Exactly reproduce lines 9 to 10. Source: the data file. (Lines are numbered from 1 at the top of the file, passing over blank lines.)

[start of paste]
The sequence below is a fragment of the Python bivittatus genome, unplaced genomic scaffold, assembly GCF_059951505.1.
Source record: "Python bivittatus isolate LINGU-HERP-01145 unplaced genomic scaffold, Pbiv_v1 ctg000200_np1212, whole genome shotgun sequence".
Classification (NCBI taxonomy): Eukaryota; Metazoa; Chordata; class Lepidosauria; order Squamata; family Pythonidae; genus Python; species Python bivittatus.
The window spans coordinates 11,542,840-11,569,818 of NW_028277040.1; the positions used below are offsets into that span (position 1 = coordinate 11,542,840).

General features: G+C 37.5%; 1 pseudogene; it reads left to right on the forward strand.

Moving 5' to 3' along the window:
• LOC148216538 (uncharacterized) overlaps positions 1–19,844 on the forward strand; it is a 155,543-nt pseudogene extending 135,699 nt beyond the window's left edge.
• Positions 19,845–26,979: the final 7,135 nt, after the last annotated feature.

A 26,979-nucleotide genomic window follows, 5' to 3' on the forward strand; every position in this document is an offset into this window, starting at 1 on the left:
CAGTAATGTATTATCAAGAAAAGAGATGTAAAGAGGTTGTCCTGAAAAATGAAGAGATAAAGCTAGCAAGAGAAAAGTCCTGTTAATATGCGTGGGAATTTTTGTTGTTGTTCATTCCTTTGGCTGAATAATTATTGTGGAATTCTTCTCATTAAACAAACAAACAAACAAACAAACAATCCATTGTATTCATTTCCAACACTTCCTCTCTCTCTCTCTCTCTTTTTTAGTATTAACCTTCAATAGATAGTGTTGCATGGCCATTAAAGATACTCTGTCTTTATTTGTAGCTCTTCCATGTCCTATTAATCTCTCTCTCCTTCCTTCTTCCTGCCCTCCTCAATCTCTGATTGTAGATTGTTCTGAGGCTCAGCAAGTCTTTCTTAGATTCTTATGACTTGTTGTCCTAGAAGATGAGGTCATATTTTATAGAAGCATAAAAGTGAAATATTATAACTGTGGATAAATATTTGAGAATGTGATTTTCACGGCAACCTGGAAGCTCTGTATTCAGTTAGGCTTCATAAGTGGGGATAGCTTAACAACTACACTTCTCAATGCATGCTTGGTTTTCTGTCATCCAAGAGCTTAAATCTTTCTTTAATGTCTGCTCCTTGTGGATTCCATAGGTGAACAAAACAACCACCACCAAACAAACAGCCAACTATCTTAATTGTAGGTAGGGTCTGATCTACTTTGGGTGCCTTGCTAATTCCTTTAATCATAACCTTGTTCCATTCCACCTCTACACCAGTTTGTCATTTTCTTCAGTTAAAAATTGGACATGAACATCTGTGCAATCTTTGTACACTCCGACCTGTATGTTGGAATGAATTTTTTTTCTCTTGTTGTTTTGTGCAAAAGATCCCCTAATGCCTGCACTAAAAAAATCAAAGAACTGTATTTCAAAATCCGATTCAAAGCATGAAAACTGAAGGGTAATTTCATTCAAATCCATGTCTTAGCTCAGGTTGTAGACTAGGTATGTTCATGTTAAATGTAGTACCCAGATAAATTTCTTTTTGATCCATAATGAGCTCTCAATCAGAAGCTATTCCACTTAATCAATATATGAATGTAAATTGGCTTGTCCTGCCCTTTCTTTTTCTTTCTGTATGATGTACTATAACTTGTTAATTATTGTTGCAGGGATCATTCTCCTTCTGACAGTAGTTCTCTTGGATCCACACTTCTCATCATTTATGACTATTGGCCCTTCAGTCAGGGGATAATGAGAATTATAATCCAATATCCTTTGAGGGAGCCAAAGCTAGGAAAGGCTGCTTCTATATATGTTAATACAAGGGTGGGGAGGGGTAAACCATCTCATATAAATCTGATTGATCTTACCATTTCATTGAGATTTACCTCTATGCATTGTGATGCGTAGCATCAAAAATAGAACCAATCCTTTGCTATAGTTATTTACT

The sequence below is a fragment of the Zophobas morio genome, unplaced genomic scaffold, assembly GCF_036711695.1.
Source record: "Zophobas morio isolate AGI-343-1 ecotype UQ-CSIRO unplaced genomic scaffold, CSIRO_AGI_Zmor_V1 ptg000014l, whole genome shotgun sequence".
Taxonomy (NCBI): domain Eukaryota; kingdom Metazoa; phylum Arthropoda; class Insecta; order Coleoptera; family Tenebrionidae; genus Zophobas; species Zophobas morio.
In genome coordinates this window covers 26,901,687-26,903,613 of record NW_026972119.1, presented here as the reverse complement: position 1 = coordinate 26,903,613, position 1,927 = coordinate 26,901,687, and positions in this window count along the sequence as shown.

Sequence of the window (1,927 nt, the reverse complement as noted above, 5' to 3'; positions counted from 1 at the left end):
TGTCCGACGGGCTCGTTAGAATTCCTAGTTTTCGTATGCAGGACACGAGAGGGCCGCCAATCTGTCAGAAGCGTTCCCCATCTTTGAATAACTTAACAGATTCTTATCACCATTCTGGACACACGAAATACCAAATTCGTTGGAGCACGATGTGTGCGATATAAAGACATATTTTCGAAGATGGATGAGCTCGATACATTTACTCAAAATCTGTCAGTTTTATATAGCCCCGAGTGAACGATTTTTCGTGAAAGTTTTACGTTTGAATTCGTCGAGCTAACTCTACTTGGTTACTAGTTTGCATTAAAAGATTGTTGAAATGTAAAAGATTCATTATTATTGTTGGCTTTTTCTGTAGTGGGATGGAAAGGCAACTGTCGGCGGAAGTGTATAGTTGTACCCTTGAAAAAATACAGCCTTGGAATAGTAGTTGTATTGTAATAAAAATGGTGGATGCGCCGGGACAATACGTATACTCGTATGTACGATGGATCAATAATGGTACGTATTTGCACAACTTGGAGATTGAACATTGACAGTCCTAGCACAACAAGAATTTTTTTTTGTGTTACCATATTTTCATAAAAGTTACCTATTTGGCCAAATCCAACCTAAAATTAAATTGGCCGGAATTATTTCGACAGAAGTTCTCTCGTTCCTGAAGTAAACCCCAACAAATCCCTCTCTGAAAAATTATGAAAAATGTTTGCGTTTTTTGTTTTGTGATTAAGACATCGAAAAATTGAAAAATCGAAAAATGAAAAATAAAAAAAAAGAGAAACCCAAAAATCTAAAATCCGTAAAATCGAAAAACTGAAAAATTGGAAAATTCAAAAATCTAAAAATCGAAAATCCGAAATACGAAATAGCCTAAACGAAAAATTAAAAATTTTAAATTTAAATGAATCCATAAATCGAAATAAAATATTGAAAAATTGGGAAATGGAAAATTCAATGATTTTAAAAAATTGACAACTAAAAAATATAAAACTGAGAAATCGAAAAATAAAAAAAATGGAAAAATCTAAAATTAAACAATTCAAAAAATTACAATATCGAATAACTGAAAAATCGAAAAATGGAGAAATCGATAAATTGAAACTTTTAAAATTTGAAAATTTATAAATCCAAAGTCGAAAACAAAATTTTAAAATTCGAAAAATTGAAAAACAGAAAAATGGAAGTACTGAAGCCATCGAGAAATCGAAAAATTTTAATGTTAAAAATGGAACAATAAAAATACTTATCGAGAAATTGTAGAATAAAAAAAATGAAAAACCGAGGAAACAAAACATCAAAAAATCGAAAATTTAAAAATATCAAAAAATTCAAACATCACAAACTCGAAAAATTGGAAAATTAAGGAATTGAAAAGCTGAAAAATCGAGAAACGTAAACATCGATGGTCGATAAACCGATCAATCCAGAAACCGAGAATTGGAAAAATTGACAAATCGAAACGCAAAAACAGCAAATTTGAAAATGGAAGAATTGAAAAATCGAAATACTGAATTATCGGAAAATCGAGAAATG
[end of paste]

A 26,979-nucleotide genomic window follows, 5' to 3' on the forward strand; every position in this document is an offset into this window, starting at 1 on the left:
CAGTAATGTATTATCAAGAAAAGAGATGTAAAGAGGTTGTCCTGAAAAATGAAGAGATAAAGCTAGCAAGAGAAAAGTCCTGTTAATATGCGTGGGAATTTTTGTTGTTGTTCATTCCTTTGGCTGAATAATTATTGTGGAATTCTTCTCATTAAACAAACAAACAAACAAACAAACAATCCATTGTATTCATTTCCAACACTTCCTCTCTCTCTCTCTCTCTTTTTTAGTATTAACCTTCAATAGATAGTGTTGCATGGCCATTAAAGATACTCTGTCTTTATTTGTAGCTCTTCCATGTCCTATTAATCTCTCTCTCCTTCCTTCTTCCTGCCCTCCTCAATCTCTGATTGTAGATTGTTCTGAGGCTCAGCAAGTCTTTCTTAGATTCTTATGACTTGTTGTCCTAGAAGATGAGGTCATATTTTATAGAAGCATAAAAGTGAAATATTATAACTGTGGATAAATATTTGAGAATGTGATTTTCACGGCAACCTGGAAGCTCTGTATTCAGTTAGGCTTCATAAGTGGGGATAGCTTAACAACTACACTTCTCAATGCATGCTTGGTTTTCTGTCATCCAAGAGCTTAAATCTTTCTTTAATGTCTGCTCCTTGTGGATTCCATAGGTGAACAAAACAACCACCACCAAACAAACAGCCAACTATCTTAATTGTAGGTAGGGTCTGATCTACTTTGGGTGCCTTGCTAATTCCTTTAATCATAACCTTGTTCCATTCCACCTCTACACCAGTTTGTCATTTTCTTCAGTTAAAAATTGGACATGAACATCTGTGCAATCTTTGTACACTCCGACCTGTATGTTGGAATGAATTTTTTTTCTCTTGTTGTTTTGTGCAAAAGATCCCCTAATGCCTGCACTAAAAAAATCAAAGAACTGTATTTCAAAATCCGATTCAAAGCATGAAAACTGAAGGGTAATTTCATTCAAATCCATGTCTTAGCTCAGGTTGTAGACTAGGTATGTTCATGTTAAATGTAGTACCCAGATAAATTTCTTTTTGATCCATAATGAGCTCTCAATCAGAAGCTATTCCACTTAATCAATATATGAATGTAAATTGGCTTGTCCTGCCCTTTCTTTTTCTTTCTGTATGATGTACTATAACTTGTTAATTATTGTTGCAGGGATCATTCTCCTTCTGACAGTAGTTCTCTTGGATCCACACTTCTCATCATTTATGACTATTGGCCCTTCAGTCAGGGGATAATGAGAATTATAATCCAATATCCTTTGAGGGAGCCAAAGCTAGGAAAGGCTGCTTCTATATATGTTAATACAAGGGTGGGGAGGGGTAAACCATCTCATATAAATCTGATTGATCTTACCATTTCATTGAGATTTACCTCTATGCATTGTGATGCGTAGCATCAAAAATAGAACCAATCCTTTGCTATAGTTATTTACT